Stanley Nero’s Day at Disneyland
The overwhelming smell of fat, mixed with incoherent screaming and shouts knocked him straight into wide eyed consciousness.
Stanley Nero nearly toppled over with fright at the sudden onslaught on his senses. For several seconds he couldn’t see anything but sharp, vivid colors and dark shadowy patches lurking in corners.
The noise was almost unbearable.
His fight-or-flight instincts kicked in and he pushed his arms out, shoving a growing shape with a crooked grin away forcefully, before taking off into the crowd of shrieking, writhing figures.
He got about two steps before he smacked into something hard and toppled to the floor.
Something resembling a foot kicked at him, but it never managed to connect with its target (his ribs) as something – or someone grabbed the back of his shirt and yanked him up, effectively choking him.
Stanley shouted in surprise and pain, but it came out rather pathetic, quickly swallowed by the noise around him.
“Leave me alone!”
Whoever was holding him punched his shoulder hard.
“Stanley, you massive idiot.” The voice came again, sounding only all too familiar.
“….Alice?” Stanley’s eyes widened.
“Who else would it be? Man, what happened, did someone slip something into your drink?” Alice let go of his shirt (no - he realized he was wearing his old hoodie) and crossed her arms over her chest with annoyance, but he could easily see her amusement at his bewildered flailing.
Stanley pulled his hoodie straight.
Alice raised her eyebrows. “Do you want to go home or what?”
“…” Instead of answering, he just stood and stared at her. Her hair was up in a messy bun she used to have, and she was dressed in the whole just-rolled-out-of-bed look that she was so fond of, always spending hours perfecting alone it in her room.
Her cheeks were flushed and the excitement of their location left no space for concern for her younger brother’s odd behavior; she looked and acted every bit like the Alice he used to know, yet every fiber of him screamed that it couldn’t be her.
Not after everything.
Several seconds passed and Alice grew tired of waiting for a response. She reached for Stanley’s wrist and grabbed it tightly, rolling her eyes when he winced.
“Too bad, we’re not going home until I’ve conned someone out of their money – or possibly gotten a cute girl’s number, either one is fine~”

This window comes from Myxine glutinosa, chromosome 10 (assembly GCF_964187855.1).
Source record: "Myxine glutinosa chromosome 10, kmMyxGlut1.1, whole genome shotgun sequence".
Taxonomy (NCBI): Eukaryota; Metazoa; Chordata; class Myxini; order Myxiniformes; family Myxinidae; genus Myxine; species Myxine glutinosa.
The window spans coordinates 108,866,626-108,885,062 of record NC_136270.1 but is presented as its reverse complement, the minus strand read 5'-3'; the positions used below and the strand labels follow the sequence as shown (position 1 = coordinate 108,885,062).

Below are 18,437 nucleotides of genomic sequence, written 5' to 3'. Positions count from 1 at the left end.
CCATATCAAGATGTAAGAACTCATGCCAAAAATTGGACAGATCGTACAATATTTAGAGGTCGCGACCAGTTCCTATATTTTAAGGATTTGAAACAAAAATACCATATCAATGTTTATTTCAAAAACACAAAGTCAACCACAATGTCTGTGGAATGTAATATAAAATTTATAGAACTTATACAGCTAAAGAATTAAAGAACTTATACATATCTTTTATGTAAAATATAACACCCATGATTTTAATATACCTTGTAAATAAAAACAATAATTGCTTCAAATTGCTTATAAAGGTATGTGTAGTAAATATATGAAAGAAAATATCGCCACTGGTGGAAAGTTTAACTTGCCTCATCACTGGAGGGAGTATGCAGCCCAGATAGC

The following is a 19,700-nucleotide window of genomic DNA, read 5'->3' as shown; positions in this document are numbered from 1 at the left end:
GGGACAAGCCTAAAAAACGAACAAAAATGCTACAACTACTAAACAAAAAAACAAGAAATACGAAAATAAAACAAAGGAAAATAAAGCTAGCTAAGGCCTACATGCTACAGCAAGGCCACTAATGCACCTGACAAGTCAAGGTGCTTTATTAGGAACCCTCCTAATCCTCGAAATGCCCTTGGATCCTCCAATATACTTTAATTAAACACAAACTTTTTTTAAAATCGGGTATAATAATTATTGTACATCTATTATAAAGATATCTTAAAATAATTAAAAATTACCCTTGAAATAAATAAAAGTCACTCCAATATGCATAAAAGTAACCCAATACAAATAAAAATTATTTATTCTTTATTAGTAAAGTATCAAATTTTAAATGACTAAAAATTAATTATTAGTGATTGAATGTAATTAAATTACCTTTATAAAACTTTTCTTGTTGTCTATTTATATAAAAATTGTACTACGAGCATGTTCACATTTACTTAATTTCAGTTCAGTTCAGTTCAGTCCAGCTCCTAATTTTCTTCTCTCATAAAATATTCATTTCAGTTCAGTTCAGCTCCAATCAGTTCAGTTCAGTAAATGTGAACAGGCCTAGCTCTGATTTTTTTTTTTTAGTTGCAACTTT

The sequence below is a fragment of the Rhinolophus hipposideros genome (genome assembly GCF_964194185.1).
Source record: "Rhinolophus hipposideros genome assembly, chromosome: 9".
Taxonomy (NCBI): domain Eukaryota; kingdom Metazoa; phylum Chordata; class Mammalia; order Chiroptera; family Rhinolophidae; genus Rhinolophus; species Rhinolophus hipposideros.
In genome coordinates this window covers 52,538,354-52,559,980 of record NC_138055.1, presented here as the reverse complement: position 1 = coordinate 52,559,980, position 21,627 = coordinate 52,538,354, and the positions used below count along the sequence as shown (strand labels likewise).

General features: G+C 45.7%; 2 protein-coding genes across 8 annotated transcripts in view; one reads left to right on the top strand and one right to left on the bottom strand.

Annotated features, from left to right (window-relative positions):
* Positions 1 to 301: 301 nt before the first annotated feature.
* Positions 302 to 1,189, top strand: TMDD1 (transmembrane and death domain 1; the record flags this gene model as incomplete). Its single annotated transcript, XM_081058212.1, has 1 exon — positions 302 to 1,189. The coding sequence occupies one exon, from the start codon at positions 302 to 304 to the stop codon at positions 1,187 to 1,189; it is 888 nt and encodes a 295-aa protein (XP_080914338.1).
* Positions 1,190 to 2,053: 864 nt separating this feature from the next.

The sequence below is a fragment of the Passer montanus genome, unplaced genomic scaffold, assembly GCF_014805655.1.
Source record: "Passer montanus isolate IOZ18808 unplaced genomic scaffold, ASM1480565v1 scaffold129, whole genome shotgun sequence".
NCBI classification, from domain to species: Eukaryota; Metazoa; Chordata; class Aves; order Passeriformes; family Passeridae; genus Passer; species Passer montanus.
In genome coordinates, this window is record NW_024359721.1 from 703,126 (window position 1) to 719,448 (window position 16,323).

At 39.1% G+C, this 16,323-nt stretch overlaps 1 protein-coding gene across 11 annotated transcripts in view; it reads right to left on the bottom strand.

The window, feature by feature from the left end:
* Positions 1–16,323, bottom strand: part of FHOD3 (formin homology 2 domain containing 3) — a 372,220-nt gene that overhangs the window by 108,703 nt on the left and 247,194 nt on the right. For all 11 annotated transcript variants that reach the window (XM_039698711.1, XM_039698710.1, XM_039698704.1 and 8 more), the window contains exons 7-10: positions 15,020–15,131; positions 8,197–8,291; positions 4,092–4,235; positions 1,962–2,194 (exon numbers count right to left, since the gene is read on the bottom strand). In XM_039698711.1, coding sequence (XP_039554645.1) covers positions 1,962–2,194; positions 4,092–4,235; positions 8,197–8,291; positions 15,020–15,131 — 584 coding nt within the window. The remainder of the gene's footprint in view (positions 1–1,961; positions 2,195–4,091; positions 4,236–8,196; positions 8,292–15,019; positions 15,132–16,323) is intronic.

She began dragging him across the room and he realized where they were.
The yelling was still incoherent, but it was mixed with laughter and arcade music.
Bodies – no, people pushed around them, some with their families, others with partners, most of them in the Nero siblings’ age groups.
It was an old Bowling and Arcade Center in their hometown, the hotspot for teens (and sometimes families) during the weekend.
Besides having the biggest bowling alley, arcades, and even a small movie theater, it had a wide variety of food and snacks. You could get everything from pancakes, to pizza, burgers and sundaes, and while the quality of the food was debatable, that never seemed to stop anyone.
They always – had always spent their weekends here, with friends or alone.
Alice dragged him through the noisy crowd, until they found a quieter, less populated corner by the popcorn machine. To their right was the entrance to the cinema.
“I still have about fifteen dollars, how much have you got?”
“Alice, listen to me.”
“I’m listening,” she said offhandedly and pulled out her phone.
His slightly frightened confusion melted into annoyance. He stepped to her and plucked it out of her hand.
“Hey, quit it!”
Stanley held it out of reach. “Stop being a bitch for a second and listen to me.”
She glared at him, but didn’t attempt to get her phone back with force, even though Stanley knew she was all too capable.
“What? What’s your problem?”
“I- something’s not right. I’m- no, we’re not supposed to be here.”
“It’s Friday, Stanley, mom and dad know we’re out here. Honestly, did someone drug you? I’m never going to hear the end of it with mom if you got roofied. Idiot.”
“…don’t you remember anything?” He tried again, sounding desperate.
She gave him another look.
“Maybe you’re in a dreeeeam, Stanley. Maybe everything you thought to be real was just a very, very bad dream.” Her voice was cruel, mocking. He instinctively shuddered and took a step away from her.
Alice reached for her phone again, but he held it close against his chest.
“It wasn’t- it couldn’t have been a dream. It- it was too vivid. Too….horrifying.” My mind couldn’t have imagined up the actual agony I felt.